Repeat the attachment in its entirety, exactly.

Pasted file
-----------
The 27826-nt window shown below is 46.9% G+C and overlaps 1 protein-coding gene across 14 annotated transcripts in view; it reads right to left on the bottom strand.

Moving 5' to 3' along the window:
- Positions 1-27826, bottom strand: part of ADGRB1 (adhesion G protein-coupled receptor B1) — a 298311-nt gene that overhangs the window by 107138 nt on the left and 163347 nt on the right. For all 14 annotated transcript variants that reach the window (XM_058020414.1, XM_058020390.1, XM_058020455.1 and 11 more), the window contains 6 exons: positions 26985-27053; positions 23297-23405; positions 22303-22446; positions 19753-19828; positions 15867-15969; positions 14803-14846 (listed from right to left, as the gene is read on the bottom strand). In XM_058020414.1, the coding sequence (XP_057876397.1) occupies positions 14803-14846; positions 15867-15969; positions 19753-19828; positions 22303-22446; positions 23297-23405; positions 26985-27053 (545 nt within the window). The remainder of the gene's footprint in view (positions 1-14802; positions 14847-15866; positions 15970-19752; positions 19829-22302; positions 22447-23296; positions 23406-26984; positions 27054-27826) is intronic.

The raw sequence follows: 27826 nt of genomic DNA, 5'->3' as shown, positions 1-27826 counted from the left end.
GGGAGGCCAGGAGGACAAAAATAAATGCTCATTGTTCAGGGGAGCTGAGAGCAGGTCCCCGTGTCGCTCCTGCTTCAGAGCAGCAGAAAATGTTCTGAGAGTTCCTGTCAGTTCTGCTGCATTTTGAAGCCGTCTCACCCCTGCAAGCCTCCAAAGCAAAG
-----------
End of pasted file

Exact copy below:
The 27826-nt window shown below is 46.9% G+C and overlaps 1 protein-coding gene across 14 annotated transcripts in view; it reads right to left on the bottom strand.

Moving 5' to 3' along the window:
- Positions 1-27826, bottom strand: part of ADGRB1 (adhesion G protein-coupled receptor B1) — a 298311-nt gene that overhangs the window by 107138 nt on the left and 163347 nt on the right. For all 14 annotated transcript variants that reach the window (XM_058020414.1, XM_058020390.1, XM_058020455.1 and 11 more), the window contains 6 exons: positions 26985-27053; positions 23297-23405; positions 22303-22446; positions 19753-19828; positions 15867-15969; positions 14803-14846 (listed from right to left, as the gene is read on the bottom strand). In XM_058020414.1, the coding sequence (XP_057876397.1) occupies positions 14803-14846; positions 15867-15969; positions 19753-19828; positions 22303-22446; positions 23297-23405; positions 26985-27053 (545 nt within the window). The remainder of the gene's footprint in view (positions 1-14802; positions 14847-15866; positions 15970-19752; positions 19829-22302; positions 22447-23296; positions 23406-26984; positions 27054-27826) is intronic.

The raw sequence follows: 27826 nt of genomic DNA, 5'->3' as shown, positions 1-27826 counted from the left end.
GGGAGGCCAGGAGGACAAAAATAAATGCTCATTGTTCAGGGGAGCTGAGAGCAGGTCCCCGTGTCGCTCCTGCTTCAGAGCAGCAGAAAATGTTCTGAGAGTTCCTGTCAGTTCTGCTGCATTTTGAAGCCGTCTCACCCCTGCAAGCCTCCAAAGCAAAG